Matt McCauley: Exceptional people are the goal Business

Matt McCauley

Experience, skills and education are conducted at the individual level. Only people and people run businesses and build communities. This has always been true. However, the traditional approach to economic development in Michigan and across the country is to focus retention and attraction activities on business alone.

As it was originally written three years ago, I believe there is a strong argument that there should be more local and state policies focused on highly qualified people.

In addition to our very rewarding efforts to attract and retain business, Michigan would benefit from a broader talent-focused strategy that seeks to grow, retain, and attract the “best and smartest” people to increase our current flow of talent, business makeup and entrepreneurial potential. In this way, I would say that business activity and per capita income will increase along with the overall economic sustainability of our communities.

However, we are currently in a state of significant disruption, if not decline, in the workforce. At the very least, the availability of labor has declined dramatically in recent years. One key indicator that best encapsulates this is that Michigan holds the nation’s 10th highest average age, and as such its workforce is shrinking. This trend will not change any time soon and is becoming more complicated in northwestern Michigan due to population growth, which is largely determined by seasonal residents and retirees.

Historically, any prosperous community and successful business is based on having a critical mass of highly skilled and hardworking people. Let’s not allow northwestern Michigan to be less than exceptional in this regard. Instead, let’s develop personalities and look for people who can build businesses and communities with the same passion as our predecessors.

In addition, extend the definition of “high qualification” and do not allow this title to be awarded only to those with a secondary education. The economic potential of much-needed carpenters, electricians, plumbers, digital operators (CNCs), welders and truck drivers – to name a few – far exceeds that of several higher degrees that are being completed today.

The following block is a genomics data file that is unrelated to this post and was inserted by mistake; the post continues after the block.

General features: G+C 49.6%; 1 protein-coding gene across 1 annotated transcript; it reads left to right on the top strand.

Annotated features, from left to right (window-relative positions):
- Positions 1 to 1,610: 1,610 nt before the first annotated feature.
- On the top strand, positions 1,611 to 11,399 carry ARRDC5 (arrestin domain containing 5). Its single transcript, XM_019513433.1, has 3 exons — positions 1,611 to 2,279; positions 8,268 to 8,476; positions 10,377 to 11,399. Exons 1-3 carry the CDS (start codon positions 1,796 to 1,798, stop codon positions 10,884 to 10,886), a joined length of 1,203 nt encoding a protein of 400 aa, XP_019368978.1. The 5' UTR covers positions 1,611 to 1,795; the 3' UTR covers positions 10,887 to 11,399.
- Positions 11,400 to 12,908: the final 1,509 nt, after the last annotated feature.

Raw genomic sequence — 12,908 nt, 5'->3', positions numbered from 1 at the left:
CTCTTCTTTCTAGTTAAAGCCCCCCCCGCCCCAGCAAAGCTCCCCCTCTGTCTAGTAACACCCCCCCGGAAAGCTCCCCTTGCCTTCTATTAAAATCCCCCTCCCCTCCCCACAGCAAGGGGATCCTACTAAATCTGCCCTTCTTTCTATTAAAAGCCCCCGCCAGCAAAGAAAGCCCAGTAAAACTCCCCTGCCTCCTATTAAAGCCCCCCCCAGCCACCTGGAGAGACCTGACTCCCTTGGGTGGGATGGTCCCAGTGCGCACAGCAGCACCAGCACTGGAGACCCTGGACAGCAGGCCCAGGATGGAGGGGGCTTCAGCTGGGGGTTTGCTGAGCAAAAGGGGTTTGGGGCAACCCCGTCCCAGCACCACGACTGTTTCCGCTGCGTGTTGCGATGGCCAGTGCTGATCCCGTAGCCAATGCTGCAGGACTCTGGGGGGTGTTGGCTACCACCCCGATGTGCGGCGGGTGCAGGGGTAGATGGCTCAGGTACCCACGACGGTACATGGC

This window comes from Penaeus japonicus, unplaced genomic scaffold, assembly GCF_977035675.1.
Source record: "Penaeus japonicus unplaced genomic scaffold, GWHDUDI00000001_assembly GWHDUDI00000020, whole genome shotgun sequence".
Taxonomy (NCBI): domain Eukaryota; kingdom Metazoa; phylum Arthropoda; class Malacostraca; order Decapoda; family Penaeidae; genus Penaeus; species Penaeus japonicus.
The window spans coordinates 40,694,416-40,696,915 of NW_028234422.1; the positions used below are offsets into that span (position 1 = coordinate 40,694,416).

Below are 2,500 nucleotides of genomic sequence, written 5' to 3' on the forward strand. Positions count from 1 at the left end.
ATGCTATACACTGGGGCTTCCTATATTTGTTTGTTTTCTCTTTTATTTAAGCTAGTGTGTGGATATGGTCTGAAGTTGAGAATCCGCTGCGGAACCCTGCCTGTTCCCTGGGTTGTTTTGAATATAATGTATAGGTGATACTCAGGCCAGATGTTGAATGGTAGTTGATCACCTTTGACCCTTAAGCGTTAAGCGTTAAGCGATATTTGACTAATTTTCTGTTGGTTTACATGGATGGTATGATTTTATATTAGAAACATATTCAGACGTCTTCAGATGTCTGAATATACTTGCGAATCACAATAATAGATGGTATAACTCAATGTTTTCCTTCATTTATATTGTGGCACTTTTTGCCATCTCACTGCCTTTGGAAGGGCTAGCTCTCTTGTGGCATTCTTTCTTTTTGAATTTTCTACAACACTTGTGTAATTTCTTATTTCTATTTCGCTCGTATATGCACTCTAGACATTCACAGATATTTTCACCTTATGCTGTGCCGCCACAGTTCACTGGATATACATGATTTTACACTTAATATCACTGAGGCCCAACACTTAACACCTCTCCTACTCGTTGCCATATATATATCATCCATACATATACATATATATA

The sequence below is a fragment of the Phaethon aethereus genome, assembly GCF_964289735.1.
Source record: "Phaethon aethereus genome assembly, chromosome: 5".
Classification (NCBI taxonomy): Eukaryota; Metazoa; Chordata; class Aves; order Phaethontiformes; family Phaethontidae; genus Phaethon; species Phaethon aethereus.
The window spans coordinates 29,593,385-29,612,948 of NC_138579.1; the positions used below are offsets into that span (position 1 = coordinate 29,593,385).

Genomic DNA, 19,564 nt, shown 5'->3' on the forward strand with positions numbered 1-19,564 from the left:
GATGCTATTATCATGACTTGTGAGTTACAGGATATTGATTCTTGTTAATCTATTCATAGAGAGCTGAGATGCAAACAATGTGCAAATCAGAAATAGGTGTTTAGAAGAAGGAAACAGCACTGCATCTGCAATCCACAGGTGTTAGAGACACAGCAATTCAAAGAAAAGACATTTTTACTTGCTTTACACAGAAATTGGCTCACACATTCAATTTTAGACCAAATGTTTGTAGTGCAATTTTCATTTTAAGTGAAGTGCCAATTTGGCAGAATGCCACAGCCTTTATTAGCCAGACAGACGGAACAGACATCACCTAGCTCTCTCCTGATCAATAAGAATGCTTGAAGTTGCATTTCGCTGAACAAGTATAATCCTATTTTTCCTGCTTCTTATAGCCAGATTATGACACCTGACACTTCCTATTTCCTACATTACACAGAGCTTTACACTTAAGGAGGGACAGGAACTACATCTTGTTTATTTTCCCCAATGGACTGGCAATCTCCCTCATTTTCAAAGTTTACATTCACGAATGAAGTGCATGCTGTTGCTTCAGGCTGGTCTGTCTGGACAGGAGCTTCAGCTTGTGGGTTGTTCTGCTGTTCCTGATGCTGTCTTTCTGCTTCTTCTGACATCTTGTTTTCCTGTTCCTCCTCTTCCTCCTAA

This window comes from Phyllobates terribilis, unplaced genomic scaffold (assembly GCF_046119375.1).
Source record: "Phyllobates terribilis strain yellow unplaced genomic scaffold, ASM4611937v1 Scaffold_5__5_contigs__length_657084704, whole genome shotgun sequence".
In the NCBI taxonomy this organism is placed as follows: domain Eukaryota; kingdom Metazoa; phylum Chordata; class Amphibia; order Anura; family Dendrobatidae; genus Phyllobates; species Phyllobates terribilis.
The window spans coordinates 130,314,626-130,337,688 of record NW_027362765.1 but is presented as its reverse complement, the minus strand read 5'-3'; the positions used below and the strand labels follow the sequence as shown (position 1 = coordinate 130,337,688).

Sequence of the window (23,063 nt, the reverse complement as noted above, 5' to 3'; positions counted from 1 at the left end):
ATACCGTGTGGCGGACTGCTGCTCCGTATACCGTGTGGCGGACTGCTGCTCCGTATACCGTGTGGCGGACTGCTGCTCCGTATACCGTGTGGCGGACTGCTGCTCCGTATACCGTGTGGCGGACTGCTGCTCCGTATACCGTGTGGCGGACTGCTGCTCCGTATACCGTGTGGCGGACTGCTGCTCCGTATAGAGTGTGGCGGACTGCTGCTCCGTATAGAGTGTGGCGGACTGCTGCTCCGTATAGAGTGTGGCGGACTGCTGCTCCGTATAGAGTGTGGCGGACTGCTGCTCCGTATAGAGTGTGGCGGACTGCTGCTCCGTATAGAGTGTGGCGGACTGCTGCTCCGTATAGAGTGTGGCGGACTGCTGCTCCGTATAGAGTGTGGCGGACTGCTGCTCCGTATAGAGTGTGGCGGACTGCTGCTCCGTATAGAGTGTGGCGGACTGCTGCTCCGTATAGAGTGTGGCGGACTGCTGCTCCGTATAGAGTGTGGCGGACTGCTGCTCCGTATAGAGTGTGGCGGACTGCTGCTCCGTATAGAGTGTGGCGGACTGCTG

As the economy and labor market continue to grow in this aging world after COVID, our strategies must now support both workers and employers. Unfortunately, too many believe that the workforce development is just a collection of government-sponsored job training programs. This is a key feature of the system, but it is only part of the 21st century’s ideal approach to developing, retaining and attracting talent.

Workforce development must also be an integral part of our education and economic development systems in order to be truly successful. In addition, talent development and acquisition should be seen as a shared responsibility between the public and private sectors.

The future of our economy will undoubtedly be intertwined with the quantity and quality of the workforce. In addition, as we have been taught for the last two years, our business and workforce need to be more flexible and sustainable than ever. We must recognize the importance of adaptive economic development strategies that emphasize talent as the basis for business and community success. We must also encourage people to build strong career paths and networks that turn northwestern Michigan into a place where talented, creative, and hard-working people choose to live and grow.

Closing the long-running Prairie Home Companion radio station, Garrison Kayler always said, “This is the news from Lake Wabegon, where all the women are strong, all the men are good-looking and all the children are above average.” I’ve always liked that, but that’s why time and place instead, I would suggest, “This is the news from northwestern Michigan, a place like no other where exceptional people are sought and found.”

Matt McCauley is the CEO of Networks Northwest.

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